More news from the Lincoln campaign

We’ve just received three press releases involving U.S. Sen. Blanche Lincoln (D), pictured above during a visit with local voters, who is campaigning to keep her seat in the U.S. Senate. In the first of those releases, Lincoln announced a $400,000 grant to improve USDA Programs for rural Arkansas communities. The grant, funded through the USDA Strike Force Effort (a pilot program being tested in our state), will help the communities access USDA programs and resources.

“As Chairman of the Senate Agriculture Committee, I am proud to bring a pilot program like this to Arkansas as we look for better ways to provide resources and information to rural communities that need it the most,” said Lincoln. “This funding will improve outreach efforts to Arkansas’s poorest communities, giving them greater opportunities to tap into the economic development tools that USDA has to offer.”

To read more from the other two press releases (both of which also reference U.S. Congressman Mike Ross (D), who is also battling to keep his seat) involving Lincoln,

The first release:

U.S. Senators Blanche Lincoln and Mark Pryor and U.S. Representatives Marion Berry (AR-01), Vic Snyder (AR-02) and Mike Ross (AR-04) today announced that the Arkansas Department of Health will receive a $1,241,740 U.S. Department of Health and Human Services (HHS) grant to support programs that help improve the health of mothers and children.

Funds will be used to support maternal and child health programs aimed at reducing infant mortality, increasing the number of children immunized against disease, expanding access to maternity care for women, and supporting child care and health services for children with special needs. Services for pregnant mothers are offered at 59 maternity clinics throughout Arkansas, and child health services are offered at local health units at 94 locations in Arkansas’s 75 counties.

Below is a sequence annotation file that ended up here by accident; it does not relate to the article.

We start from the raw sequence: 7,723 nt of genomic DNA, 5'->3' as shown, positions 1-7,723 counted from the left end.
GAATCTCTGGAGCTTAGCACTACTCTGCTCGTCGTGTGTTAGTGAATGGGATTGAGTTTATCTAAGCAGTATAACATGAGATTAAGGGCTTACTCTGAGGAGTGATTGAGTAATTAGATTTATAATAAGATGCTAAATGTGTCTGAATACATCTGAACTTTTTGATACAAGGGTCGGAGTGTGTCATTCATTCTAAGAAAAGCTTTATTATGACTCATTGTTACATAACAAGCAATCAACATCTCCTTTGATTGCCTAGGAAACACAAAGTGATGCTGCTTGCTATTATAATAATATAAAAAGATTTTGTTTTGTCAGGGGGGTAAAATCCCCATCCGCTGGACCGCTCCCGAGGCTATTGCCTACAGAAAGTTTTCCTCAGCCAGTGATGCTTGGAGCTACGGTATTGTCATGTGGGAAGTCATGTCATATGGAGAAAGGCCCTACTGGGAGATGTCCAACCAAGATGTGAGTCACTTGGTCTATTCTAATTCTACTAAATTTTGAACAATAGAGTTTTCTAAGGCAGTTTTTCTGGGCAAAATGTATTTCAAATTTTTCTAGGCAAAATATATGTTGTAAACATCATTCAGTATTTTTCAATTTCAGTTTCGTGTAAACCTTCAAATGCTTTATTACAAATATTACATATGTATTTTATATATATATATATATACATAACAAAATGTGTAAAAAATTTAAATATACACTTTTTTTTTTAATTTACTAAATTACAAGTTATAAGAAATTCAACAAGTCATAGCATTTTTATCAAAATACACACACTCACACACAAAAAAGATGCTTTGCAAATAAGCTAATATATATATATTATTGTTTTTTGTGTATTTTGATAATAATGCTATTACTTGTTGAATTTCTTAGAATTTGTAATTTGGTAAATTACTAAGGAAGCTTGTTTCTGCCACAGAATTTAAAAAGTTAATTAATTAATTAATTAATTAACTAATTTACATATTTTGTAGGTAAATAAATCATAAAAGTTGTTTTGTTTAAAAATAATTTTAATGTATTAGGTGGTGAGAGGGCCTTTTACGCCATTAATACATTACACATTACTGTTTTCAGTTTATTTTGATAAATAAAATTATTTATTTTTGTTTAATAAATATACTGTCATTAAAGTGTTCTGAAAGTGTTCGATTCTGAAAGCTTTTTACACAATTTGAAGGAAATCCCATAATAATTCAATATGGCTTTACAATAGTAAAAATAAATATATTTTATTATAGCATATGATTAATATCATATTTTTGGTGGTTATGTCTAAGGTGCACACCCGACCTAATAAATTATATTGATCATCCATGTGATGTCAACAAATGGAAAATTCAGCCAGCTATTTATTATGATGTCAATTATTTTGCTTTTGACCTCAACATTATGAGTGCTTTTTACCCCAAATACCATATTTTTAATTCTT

These funds were awarded under HHS’s Maternal and Child Health Services Grant program.

“This investment will ensure that pregnant mothers and children throughout Arkansas receive quality health services, and these funds will be especially helpful for parents of children with special needs,” Lincoln said. “I congratulate the Arkansas Department of Health for successfully administering a program that has delivered enormous public health benefits in the last 75 years, and I will continue working to secure resources that expand access to quality health care for Arkansas’s children and mothers.”

“Quality health care for mothers and children saves lives and lifts up families. This investment will help mothers and children across Arkansas stay healthy and receive the care they need and deserve,” Pryor said.

“Getting mothers proper prenatal care, educating parents about child immunization, and providing services for special needs children are some of the best investments in our children’s future we can make,” Berry said. “This grant will give our health care providers the much needed support to continue these important programs.”